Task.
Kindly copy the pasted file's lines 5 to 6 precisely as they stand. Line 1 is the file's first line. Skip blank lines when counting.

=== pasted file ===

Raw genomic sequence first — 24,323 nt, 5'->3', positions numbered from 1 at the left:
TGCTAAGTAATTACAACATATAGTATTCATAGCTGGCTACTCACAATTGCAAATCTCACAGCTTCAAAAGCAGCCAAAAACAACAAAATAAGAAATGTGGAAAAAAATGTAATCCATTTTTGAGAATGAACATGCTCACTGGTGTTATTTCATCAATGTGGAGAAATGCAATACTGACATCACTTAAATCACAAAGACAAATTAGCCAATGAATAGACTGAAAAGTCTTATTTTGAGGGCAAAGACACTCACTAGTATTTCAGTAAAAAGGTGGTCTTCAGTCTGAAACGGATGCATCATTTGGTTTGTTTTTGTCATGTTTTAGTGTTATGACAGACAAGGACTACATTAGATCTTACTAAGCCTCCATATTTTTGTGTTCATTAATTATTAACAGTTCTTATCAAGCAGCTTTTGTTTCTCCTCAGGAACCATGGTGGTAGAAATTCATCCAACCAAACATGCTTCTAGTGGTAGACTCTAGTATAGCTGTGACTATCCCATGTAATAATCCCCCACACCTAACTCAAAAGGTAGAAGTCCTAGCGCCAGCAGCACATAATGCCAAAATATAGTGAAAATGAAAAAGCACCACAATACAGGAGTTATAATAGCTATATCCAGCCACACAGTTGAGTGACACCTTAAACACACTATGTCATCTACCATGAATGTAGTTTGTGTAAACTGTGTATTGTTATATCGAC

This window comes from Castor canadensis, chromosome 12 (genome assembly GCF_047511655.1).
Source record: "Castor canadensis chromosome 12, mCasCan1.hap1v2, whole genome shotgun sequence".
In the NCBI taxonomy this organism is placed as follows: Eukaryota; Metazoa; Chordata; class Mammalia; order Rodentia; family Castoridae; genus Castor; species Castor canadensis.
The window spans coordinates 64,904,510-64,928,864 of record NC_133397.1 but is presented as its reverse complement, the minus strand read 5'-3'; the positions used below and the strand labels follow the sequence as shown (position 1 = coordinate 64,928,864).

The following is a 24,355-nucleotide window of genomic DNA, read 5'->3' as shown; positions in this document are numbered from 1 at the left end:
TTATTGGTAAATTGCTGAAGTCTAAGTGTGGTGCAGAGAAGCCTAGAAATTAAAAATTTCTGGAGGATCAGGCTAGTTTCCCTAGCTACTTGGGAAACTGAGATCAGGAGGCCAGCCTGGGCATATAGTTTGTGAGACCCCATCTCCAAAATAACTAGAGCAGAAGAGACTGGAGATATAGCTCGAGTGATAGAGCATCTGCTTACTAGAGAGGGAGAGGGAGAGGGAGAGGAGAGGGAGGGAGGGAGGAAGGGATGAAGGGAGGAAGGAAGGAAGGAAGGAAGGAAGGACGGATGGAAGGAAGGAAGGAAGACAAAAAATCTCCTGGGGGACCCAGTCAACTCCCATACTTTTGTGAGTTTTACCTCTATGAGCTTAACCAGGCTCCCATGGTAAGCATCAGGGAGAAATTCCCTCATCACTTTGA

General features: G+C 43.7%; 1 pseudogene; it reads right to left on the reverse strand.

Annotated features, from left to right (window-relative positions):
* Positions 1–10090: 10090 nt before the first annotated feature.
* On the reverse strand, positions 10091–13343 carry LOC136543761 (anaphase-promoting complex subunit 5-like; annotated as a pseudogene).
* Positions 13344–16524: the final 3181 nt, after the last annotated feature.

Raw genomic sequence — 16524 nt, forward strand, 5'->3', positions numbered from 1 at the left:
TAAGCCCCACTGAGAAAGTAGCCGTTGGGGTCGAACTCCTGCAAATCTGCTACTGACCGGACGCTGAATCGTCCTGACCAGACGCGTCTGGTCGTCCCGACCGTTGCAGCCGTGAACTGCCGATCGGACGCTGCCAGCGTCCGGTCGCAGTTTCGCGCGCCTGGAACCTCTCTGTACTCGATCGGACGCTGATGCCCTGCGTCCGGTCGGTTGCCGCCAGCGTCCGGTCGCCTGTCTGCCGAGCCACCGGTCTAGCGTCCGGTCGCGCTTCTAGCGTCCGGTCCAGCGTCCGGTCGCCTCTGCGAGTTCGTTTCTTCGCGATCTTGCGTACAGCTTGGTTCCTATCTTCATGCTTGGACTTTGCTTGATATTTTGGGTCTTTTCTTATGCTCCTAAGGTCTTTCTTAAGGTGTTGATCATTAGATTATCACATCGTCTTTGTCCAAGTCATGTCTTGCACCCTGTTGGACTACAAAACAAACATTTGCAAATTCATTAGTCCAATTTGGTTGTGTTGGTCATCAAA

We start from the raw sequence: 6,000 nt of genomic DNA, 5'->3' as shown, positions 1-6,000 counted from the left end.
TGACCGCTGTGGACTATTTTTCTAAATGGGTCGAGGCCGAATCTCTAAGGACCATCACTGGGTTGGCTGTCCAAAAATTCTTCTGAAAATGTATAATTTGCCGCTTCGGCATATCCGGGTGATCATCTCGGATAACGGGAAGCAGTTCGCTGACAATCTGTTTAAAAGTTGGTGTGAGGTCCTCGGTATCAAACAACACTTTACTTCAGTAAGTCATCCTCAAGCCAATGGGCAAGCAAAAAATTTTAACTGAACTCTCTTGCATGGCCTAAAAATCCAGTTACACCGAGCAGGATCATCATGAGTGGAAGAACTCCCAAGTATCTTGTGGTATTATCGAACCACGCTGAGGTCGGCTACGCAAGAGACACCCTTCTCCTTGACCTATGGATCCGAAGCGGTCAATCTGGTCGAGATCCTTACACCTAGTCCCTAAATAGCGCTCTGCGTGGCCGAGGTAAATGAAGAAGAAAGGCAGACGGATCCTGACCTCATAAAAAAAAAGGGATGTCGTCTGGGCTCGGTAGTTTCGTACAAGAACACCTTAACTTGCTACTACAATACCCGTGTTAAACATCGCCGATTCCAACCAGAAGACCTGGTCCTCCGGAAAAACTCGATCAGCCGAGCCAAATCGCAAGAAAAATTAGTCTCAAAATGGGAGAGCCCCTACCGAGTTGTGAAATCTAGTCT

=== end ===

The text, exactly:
In the NCBI taxonomy this organism is placed as follows: Eukaryota; Metazoa; Chordata; class Mammalia; order Rodentia; family Castoridae; genus Castor; species Castor canadensis.
The window spans coordinates 64,904,510-64,928,864 of record NC_133397.1 but is presented as its reverse complement, the minus strand read 5'-3'; the positions used below and the strand labels follow the sequence as shown (position 1 = coordinate 64,928,864).